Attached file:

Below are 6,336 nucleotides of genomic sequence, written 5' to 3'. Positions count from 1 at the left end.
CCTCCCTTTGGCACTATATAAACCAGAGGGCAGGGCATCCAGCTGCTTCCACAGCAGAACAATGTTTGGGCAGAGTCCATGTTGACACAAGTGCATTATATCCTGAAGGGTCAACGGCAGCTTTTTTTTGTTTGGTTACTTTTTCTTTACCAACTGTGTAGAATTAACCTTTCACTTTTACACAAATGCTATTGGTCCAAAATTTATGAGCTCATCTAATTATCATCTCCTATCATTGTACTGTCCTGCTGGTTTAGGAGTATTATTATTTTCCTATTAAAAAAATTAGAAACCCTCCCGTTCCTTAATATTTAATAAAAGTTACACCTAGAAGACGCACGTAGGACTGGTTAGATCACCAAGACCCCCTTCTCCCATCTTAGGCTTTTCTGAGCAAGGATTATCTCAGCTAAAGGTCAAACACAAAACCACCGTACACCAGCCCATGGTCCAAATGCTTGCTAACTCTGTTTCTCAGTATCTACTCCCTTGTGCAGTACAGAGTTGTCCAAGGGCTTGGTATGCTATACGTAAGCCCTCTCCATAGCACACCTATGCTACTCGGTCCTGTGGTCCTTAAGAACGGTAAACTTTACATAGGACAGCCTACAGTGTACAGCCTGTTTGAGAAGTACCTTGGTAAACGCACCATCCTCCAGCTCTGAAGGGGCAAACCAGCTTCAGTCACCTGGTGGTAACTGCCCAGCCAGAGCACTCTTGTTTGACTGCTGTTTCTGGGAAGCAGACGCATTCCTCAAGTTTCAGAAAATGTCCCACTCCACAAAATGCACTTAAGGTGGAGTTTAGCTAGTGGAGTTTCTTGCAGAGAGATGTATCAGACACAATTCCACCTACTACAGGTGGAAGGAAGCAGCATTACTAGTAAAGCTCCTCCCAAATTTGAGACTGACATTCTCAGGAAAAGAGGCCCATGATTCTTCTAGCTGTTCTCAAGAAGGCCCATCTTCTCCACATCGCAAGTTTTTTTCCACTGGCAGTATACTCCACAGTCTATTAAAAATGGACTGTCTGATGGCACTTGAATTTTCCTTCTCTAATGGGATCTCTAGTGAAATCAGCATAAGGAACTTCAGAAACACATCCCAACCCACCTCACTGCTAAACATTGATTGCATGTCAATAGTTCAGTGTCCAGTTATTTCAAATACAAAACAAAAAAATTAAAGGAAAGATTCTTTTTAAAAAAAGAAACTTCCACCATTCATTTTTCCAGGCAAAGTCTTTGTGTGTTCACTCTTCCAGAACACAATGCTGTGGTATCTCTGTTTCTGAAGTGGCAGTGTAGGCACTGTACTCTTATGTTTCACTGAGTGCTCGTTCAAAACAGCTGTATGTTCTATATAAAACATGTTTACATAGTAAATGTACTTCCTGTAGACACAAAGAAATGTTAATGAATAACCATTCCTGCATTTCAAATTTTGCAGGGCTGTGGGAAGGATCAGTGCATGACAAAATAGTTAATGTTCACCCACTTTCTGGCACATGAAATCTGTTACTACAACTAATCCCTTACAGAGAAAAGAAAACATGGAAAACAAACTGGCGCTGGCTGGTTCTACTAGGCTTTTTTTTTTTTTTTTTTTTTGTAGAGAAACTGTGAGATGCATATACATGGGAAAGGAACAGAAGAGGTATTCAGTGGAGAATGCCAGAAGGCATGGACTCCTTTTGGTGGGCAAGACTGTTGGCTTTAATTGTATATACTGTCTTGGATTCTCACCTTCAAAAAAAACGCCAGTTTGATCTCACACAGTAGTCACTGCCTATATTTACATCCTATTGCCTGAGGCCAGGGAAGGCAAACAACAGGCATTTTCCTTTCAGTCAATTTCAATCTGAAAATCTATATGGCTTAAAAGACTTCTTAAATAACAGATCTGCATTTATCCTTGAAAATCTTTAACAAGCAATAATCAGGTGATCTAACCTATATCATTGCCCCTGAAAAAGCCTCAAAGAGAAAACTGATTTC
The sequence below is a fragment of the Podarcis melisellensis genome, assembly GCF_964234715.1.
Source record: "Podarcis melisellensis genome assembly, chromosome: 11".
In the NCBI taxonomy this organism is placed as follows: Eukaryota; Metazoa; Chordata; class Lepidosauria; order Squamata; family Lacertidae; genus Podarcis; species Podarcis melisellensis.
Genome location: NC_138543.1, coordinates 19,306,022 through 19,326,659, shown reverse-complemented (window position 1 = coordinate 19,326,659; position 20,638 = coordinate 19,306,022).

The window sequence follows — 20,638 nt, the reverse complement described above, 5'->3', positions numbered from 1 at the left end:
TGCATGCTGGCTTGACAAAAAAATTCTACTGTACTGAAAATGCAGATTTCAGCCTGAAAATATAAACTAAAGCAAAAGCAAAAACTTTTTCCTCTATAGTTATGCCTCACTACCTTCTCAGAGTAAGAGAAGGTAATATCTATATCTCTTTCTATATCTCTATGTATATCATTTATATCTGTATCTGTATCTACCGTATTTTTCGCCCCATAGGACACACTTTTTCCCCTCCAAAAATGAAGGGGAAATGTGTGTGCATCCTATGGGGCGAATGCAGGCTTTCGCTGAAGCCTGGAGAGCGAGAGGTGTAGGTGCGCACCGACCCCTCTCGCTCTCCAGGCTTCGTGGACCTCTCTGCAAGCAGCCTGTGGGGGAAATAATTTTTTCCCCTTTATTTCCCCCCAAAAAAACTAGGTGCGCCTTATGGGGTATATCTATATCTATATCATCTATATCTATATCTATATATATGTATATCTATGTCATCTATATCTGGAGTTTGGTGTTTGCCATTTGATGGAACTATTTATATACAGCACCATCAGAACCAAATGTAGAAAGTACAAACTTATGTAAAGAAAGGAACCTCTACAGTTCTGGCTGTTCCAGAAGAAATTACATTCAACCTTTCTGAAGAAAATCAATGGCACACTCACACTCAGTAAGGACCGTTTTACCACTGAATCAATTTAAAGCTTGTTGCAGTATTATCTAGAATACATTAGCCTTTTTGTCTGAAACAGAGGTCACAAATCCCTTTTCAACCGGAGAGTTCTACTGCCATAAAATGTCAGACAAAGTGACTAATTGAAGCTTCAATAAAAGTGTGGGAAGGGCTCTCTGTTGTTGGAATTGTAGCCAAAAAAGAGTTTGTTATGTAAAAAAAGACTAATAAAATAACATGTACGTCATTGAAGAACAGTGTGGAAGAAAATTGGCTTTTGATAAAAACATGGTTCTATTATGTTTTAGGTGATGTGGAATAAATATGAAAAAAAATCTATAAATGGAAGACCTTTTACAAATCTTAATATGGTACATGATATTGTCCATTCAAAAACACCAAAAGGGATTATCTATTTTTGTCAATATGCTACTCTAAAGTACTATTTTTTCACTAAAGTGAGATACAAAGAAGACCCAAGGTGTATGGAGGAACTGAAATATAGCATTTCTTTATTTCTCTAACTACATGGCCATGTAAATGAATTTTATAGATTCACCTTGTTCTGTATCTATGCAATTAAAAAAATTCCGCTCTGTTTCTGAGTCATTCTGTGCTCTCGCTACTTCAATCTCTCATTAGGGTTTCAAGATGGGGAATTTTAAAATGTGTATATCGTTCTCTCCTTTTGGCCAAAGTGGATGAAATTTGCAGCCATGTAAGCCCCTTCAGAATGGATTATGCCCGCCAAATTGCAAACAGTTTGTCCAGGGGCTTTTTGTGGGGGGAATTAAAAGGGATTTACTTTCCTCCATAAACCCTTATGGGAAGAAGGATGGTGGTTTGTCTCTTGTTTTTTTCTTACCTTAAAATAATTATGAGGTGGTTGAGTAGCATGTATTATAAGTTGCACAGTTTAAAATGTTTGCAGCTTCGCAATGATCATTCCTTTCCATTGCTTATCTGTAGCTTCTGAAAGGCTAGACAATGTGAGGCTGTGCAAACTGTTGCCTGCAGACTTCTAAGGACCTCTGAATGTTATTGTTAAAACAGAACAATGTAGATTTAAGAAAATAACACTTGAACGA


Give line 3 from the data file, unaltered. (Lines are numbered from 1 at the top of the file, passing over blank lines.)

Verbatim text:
The sequence below is a fragment of the Podarcis melisellensis genome, assembly GCF_964234715.1.